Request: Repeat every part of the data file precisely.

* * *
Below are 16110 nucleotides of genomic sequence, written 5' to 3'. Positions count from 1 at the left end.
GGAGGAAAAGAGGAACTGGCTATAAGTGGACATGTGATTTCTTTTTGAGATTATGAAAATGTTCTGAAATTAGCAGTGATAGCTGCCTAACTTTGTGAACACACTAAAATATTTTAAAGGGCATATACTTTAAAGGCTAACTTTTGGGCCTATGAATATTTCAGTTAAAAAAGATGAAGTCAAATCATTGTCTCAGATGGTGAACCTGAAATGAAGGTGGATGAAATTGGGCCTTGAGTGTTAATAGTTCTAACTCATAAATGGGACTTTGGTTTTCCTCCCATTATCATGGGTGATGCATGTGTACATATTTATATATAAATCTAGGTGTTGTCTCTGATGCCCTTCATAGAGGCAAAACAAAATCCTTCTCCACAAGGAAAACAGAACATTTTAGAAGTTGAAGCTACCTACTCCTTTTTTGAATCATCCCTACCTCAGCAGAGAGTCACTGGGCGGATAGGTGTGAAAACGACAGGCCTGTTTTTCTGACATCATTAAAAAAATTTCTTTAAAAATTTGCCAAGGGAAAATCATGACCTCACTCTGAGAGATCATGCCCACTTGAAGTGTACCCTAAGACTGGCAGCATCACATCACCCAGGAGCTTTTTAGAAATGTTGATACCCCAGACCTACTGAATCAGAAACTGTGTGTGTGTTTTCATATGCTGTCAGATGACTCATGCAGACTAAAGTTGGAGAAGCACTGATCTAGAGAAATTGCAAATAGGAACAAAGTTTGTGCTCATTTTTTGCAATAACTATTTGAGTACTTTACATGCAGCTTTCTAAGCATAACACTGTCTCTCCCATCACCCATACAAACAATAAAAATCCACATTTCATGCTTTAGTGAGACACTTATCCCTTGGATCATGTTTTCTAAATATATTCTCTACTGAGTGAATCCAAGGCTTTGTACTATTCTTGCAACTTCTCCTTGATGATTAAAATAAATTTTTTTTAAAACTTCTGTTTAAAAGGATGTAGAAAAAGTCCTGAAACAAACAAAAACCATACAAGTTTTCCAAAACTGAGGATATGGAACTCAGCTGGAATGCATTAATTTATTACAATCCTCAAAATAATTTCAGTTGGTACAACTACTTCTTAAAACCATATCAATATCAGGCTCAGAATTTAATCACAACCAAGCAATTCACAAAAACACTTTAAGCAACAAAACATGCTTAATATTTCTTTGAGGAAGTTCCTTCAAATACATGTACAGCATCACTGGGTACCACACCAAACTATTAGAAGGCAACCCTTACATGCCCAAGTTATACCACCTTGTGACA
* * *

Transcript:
Below are 16110 nucleotides of genomic sequence, written 5' to 3'. Positions count from 1 at the left end.
GGAGGAAAAGAGGAACTGGCTATAAGTGGACATGTGATTTCTTTTTGAGATTATGAAAATGTTCTGAAATTAGCAGTGATAGCTGCCTAACTTTGTGAACACACTAAAATATTTTAAAGGGCATATACTTTAAAGGCTAACTTTTGGGCCTATGAATATTTCAGTTAAAAAAGATGAAGTCAAATCATTGTCTCAGATGGTGAACCTGAAATGAAGGTGGATGAAATTGGGCCTTGAGTGTTAATAGTTCTAACTCATAAATGGGACTTTGGTTTTCCTCCCATTATCATGGGTGATGCATGTGTACATATTTATATATAAATCTAGGTGTTGTCTCTGATGCCCTTCATAGAGGCAAAACAAAATCCTTCTCCACAAGGAAAACAGAACATTTTAGAAGTTGAAGCTACCTACTCCTTTTTTGAATCATCCCTACCTCAGCAGAGAGTCACTGGGCGGATAGGTGTGAAAACGACAGGCCTGTTTTTCTGACATCATTAAAAAAATTTCTTTAAAAATTTGCCAAGGGAAAATCATGACCTCACTCTGAGAGATCATGCCCACTTGAAGTGTACCCTAAGACTGGCAGCATCACATCACCCAGGAGCTTTTTAGAAATGTTGATACCCCAGACCTACTGAATCAGAAACTGTGTGTGTGTTTTCATATGCTGTCAGATGACTCATGCAGACTAAAGTTGGAGAAGCACTGATCTAGAGAAATTGCAAATAGGAACAAAGTTTGTGCTCATTTTTTGCAATAACTATTTGAGTACTTTACATGCAGCTTTCTAAGCATAACACTGTCTCTCCCATCACCCATACAAACAATAAAAATCCACATTTCATGCTTTAGTGAGACACTTATCCCTTGGATCATGTTTTCTAAATATATTCTCTACTGAGTGAATCCAAGGCTTTGTACTATTCTTGCAACTTCTCCTTGATGATTAAAATAAATTTTTTTTAAAACTTCTGTTTAAAAGGATGTAGAAAAAGTCCTGAAACAAACAAAAACCATACAAGTTTTCCAAAACTGAGGATATGGAACTCAGCTGGAATGCATTAATTTATTACAATCCTCAAAATAATTTCAGTTGGTACAACTACTTCTTAAAACCATATCAATATCAGGCTCAGAATTTAATCACAACCAAGCAATTCACAAAAACACTTTAAGCAACAAAACATGCTTAATATTTCTTTGAGGAAGTTCCTTCAAATACATGTACAGCATCACTGGGTACCACACCAAACTATTAGAAGGCAACCCTTACATGCCCAAGTTATACCACCTTGTGACA